SPECIAL FX, Summer 2000

Boats and pollution

Did you know?

• That an estimated 30 per cent of all fuel and oil used in two-strake engines ends up in the water?
• That outboard engine emissions can have negative effects on fish - from tainting the flavour to making them dull and sluggish?
• That boat wakes can speed up the aging process (eutrophication) of a lake?

These facts are based on information from three sources:

  1) "Protecting the Aquatic Environment" from the Coast Guard Web site, which says: "Two-stroke engines are the most important source of a persist- ent form of pollution that has devastating effects on the aquatic environment. An estimated 30 per cent of all fuel and oil used in two-stroke engines ends up in the water. Exhaust fumes from both two- and four-stroke engines are of concern because these engines usually lack any form of emission control."

2) An article in the Spring 2000 issue of Cottage Life magazine, which states that according to the U.S. Environmental Protection Agency (EPA), hydrocarbon emissions from outboards and personal watercraft are bad for the air ...and the water. Laboratory studies in the U.S. and Europe suggest outboard engine emissions can taint fish flavour, disrupt the liver and other biological functions of fish, make fish seem dull and sluggish, and even kill fish exposed to extremely high concentrations.

3) Information from the book Polluting for Pleasure by Andre Mele, which was presented at the New York State Federation of Lake Associations, Inc. Annual Conference in 1995. This document says that sediment resuspension and shoreline erosion caused by motorboat wakes can increase the biological
productivity of waters and speed up the process of eutrophication (the aging process of a lake).

Why is this important?

People have been boating on this lake for years, so why should we be concerned now?
The Inter-lacs study done in the summer of 1998 found our lake to be in a mesotrophic state (see "The life of a lake"). In other words, it shows the beginnings of oxygen depletion and is in transition between an oligotrophic and eutrophic lake (with the Newaygo end "clearly in transition to an eutrophic lake").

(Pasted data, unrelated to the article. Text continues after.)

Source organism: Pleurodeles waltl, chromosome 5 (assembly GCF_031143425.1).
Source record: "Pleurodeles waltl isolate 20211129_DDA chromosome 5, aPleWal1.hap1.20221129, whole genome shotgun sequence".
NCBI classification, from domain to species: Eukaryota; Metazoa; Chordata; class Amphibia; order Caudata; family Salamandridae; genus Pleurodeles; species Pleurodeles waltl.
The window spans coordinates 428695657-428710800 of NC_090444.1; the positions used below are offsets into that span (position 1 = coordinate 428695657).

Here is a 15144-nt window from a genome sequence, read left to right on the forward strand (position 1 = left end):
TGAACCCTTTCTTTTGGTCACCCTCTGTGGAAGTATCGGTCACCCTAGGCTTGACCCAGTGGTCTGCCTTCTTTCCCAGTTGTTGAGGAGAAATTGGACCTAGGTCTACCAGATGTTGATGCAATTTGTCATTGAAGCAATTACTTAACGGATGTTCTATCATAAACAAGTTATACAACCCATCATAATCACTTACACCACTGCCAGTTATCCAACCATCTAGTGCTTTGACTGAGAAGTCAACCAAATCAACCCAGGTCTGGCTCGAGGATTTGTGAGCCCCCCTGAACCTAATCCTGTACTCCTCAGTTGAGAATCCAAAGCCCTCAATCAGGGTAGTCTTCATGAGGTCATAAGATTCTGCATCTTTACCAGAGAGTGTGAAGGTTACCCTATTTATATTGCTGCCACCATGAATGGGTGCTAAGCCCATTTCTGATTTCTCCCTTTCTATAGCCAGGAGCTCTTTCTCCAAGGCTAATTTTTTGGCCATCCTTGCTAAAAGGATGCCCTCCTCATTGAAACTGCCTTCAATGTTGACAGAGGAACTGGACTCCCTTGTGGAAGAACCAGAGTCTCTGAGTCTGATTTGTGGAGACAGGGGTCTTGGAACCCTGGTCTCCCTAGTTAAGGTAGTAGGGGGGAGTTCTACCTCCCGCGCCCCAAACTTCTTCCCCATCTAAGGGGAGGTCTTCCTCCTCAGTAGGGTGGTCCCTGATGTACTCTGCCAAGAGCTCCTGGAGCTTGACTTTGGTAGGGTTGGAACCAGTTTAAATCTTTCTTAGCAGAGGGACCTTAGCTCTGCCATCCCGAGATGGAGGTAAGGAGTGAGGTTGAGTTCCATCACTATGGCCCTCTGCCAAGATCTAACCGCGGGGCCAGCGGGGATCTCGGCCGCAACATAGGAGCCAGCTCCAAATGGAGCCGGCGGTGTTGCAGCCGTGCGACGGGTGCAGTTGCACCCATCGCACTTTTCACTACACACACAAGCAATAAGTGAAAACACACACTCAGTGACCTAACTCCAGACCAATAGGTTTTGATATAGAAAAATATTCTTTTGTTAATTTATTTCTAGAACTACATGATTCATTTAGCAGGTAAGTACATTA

Essentially, our lake is a fragile, threatened environment and we should be doing everything possible to slow down the eutrophication process. We're not suggesting that boats are the main culprit; that "honour" likely goes to poorly functioning septic systems over the years. And we are concerned about everything - septic systems, beaver dams, shoreline restoration, use of fertilizers and pesticides - that affects the water quality.

What can we do?

The evidence seems to suggest that the long-term goal for our lake should be less, and slower, boating - not more, and faster. That's not to say people should not be able to travel back and forth to their cottages or tour the lake for
pleasure. But it does mean we should at least be aware of the harm motorboats can cause - and take steps to minimize this harm.

There are two things we can do:

Reduce emissions: According to the Cottage Life article, if cottagers want a cleaner, quieter, more fuel- efficient motor under 90 hp, they should consider a four-stroke, which is much cleaner than a two-stroke motor. It will cost more, but you'll save considerably on fuel consumption - and help keep the water cleaner.

Obviously, not everyone can afford to replace their motor right away. So reduce emissions from your two-stroke as much as possible. The Coast Guard recommends keeping your engine serviced and running cleanly and using the correct oil/gas mixture for two-strokes.

Reduce speed: One thing that's very important - and easy - to do is slow down near shore and in the shallow sections of the lake. This can help minimize shoreline erosion and the sediment resuspension caused by wakes.

The Life of a lake

Lakes undergo a natural aging process known as eutrophication. They gradually fill in, becoming ponds, marshes, wetlands, and, eventually, forests. Depending on their trophic states (or how biologically productive they are), lakes can be:
• Oligotrophic:" (clear, nutrient-poor, rich in oxygen - lakes that trout will survive in);
• Eutrophie: (murky, weedy, rich in nutrients, oxygen depletion at bottom)
• Mesotrophic: (somewhere in between)